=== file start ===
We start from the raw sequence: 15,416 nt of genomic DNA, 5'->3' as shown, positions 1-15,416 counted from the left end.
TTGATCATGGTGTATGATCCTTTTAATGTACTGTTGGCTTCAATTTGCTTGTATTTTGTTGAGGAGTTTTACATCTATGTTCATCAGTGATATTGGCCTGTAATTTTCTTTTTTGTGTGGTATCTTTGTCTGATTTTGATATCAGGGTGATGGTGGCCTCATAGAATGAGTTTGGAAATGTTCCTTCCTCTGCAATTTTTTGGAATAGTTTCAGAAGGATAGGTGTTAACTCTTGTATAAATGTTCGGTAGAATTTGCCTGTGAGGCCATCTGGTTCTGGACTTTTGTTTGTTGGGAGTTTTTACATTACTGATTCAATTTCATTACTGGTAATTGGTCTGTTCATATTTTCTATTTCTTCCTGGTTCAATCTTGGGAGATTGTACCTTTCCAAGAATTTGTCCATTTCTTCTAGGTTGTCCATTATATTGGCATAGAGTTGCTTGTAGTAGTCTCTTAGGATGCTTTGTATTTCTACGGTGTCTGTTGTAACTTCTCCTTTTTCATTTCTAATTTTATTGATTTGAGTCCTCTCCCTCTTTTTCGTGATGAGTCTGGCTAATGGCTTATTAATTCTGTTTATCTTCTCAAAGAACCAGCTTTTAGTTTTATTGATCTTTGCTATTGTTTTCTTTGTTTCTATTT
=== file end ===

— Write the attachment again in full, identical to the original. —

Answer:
We start from the raw sequence: 15,416 nt of genomic DNA, 5'->3' as shown, positions 1-15,416 counted from the left end.
TTGATCATGGTGTATGATCCTTTTAATGTACTGTTGGCTTCAATTTGCTTGTATTTTGTTGAGGAGTTTTACATCTATGTTCATCAGTGATATTGGCCTGTAATTTTCTTTTTTGTGTGGTATCTTTGTCTGATTTTGATATCAGGGTGATGGTGGCCTCATAGAATGAGTTTGGAAATGTTCCTTCCTCTGCAATTTTTTGGAATAGTTTCAGAAGGATAGGTGTTAACTCTTGTATAAATGTTCGGTAGAATTTGCCTGTGAGGCCATCTGGTTCTGGACTTTTGTTTGTTGGGAGTTTTTACATTACTGATTCAATTTCATTACTGGTAATTGGTCTGTTCATATTTTCTATTTCTTCCTGGTTCAATCTTGGGAGATTGTACCTTTCCAAGAATTTGTCCATTTCTTCTAGGTTGTCCATTATATTGGCATAGAGTTGCTTGTAGTAGTCTCTTAGGATGCTTTGTATTTCTACGGTGTCTGTTGTAACTTCTCCTTTTTCATTTCTAATTTTATTGATTTGAGTCCTCTCCCTCTTTTTCGTGATGAGTCTGGCTAATGGCTTATTAATTCTGTTTATCTTCTCAAAGAACCAGCTTTTAGTTTTATTGATCTTTGCTATTGTTTTCTTTGTTTCTATTT